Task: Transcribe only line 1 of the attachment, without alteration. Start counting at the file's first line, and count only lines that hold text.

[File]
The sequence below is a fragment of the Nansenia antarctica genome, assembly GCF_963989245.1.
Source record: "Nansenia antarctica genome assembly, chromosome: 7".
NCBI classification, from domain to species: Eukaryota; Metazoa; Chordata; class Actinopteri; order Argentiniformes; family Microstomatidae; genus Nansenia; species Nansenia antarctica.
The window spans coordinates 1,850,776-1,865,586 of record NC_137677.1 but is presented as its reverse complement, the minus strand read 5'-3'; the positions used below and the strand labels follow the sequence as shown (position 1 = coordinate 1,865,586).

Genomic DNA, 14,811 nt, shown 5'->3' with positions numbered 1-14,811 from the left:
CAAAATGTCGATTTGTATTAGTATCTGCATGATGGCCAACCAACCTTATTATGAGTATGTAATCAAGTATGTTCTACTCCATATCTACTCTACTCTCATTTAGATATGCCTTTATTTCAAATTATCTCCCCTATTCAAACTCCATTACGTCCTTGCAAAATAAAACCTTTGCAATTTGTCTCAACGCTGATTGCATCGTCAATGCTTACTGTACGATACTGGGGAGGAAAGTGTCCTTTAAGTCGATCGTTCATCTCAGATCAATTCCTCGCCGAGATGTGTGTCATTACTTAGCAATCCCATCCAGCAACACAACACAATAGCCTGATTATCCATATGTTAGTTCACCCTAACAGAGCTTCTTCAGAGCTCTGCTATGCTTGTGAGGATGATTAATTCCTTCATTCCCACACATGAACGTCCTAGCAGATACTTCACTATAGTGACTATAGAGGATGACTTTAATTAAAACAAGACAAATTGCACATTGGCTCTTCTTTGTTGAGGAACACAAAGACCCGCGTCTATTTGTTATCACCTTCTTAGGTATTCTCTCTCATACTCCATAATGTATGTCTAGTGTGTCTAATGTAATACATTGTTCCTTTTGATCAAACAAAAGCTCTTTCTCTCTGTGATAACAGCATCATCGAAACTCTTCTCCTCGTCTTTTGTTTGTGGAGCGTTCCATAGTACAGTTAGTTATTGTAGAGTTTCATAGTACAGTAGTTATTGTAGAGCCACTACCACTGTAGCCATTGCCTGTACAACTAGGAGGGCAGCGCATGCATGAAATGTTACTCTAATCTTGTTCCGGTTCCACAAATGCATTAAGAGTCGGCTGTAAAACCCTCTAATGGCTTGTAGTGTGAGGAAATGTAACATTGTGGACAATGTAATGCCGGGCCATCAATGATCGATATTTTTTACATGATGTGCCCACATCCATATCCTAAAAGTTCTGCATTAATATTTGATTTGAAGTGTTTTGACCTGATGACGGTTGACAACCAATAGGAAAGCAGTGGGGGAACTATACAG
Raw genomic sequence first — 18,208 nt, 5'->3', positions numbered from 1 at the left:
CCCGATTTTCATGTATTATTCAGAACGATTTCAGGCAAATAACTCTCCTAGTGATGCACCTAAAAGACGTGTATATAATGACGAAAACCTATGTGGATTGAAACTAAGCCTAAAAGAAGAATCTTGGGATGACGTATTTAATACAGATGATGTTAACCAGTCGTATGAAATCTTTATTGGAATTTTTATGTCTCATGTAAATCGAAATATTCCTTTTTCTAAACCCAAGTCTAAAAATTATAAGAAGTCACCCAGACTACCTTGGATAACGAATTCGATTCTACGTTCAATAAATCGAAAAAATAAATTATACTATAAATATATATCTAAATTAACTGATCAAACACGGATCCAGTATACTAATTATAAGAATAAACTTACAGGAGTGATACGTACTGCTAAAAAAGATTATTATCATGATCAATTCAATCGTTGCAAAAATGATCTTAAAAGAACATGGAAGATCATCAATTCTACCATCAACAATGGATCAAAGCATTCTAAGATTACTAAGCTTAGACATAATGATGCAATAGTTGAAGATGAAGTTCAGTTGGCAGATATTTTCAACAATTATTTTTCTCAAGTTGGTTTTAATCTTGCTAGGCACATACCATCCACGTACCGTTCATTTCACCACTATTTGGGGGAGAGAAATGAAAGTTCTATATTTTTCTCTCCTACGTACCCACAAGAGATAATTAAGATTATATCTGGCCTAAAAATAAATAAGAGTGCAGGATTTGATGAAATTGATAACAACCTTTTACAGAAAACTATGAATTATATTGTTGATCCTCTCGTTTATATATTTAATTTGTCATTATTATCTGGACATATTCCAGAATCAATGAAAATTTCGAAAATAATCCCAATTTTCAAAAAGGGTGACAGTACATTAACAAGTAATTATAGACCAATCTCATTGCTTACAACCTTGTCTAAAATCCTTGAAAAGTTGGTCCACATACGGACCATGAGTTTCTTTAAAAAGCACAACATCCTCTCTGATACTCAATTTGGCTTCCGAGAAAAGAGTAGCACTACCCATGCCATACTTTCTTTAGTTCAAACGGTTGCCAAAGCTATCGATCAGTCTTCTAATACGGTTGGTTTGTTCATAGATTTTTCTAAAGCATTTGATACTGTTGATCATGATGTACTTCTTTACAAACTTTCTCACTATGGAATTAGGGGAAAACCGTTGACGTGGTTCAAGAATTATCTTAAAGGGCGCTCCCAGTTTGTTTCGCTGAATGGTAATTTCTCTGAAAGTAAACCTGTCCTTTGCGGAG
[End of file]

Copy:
The sequence below is a fragment of the Nansenia antarctica genome, assembly GCF_963989245.1.